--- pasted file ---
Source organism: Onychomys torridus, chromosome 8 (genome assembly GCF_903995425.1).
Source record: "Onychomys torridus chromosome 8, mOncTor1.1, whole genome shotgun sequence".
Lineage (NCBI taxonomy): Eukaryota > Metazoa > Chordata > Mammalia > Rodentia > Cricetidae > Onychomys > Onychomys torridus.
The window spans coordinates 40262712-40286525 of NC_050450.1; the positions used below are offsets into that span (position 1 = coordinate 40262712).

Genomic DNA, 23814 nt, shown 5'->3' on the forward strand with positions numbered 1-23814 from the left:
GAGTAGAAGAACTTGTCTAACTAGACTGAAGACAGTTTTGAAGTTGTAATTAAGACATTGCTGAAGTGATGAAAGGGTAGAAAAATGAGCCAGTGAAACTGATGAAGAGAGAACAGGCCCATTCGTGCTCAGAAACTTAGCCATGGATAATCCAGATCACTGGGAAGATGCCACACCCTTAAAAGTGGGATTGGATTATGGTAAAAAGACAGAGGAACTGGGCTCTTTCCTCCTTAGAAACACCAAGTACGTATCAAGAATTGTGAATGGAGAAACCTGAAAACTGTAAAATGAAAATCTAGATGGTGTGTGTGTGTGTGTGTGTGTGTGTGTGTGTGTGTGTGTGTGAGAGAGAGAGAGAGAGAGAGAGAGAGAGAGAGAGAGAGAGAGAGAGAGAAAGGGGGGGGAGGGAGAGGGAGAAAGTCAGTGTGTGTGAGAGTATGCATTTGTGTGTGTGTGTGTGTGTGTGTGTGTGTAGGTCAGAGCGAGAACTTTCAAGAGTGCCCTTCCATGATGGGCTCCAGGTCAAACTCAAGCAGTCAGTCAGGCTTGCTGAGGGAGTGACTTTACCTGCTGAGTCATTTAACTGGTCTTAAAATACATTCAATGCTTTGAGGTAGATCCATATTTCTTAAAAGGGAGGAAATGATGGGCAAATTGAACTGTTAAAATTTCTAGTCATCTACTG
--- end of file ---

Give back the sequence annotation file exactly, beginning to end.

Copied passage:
Source organism: Onychomys torridus, chromosome 8 (genome assembly GCF_903995425.1).
Source record: "Onychomys torridus chromosome 8, mOncTor1.1, whole genome shotgun sequence".
Lineage (NCBI taxonomy): Eukaryota > Metazoa > Chordata > Mammalia > Rodentia > Cricetidae > Onychomys > Onychomys torridus.
The window spans coordinates 40262712-40286525 of NC_050450.1; the positions used below are offsets into that span (position 1 = coordinate 40262712).

Genomic DNA, 23814 nt, shown 5'->3' on the forward strand with positions numbered 1-23814 from the left:
GAGTAGAAGAACTTGTCTAACTAGACTGAAGACAGTTTTGAAGTTGTAATTAAGACATTGCTGAAGTGATGAAAGGGTAGAAAAATGAGCCAGTGAAACTGATGAAGAGAGAACAGGCCCATTCGTGCTCAGAAACTTAGCCATGGATAATCCAGATCACTGGGAAGATGCCACACCCTTAAAAGTGGGATTGGATTATGGTAAAAAGACAGAGGAACTGGGCTCTTTCCTCCTTAGAAACACCAAGTACGTATCAAGAATTGTGAATGGAGAAACCTGAAAACTGTAAAATGAAAATCTAGATGGTGTGTGTGTGTGTGTGTGTGTGTGTGTGTGTGTGTGTGTGTGAGAGAGAGAGAGAGAGAGAGAGAGAGAGAGAGAGAGAGAGAGAGAGAGAAAGGGGGGGGAGGGAGAGGGAGAAAGTCAGTGTGTGTGAGAGTATGCATTTGTGTGTGTGTGTGTGTGTGTGTGTGTGTAGGTCAGAGCGAGAACTTTCAAGAGTGCCCTTCCATGATGGGCTCCAGGTCAAACTCAAGCAGTCAGTCAGGCTTGCTGAGGGAGTGACTTTACCTGCTGAGTCATTTAACTGGTCTTAAAATACATTCAATGCTTTGAGGTAGATCCATATTTCTTAAAAGGGAGGAAATGATGGGCAAATTGAACTGTTAAAATTTCTAGTCATCTACTG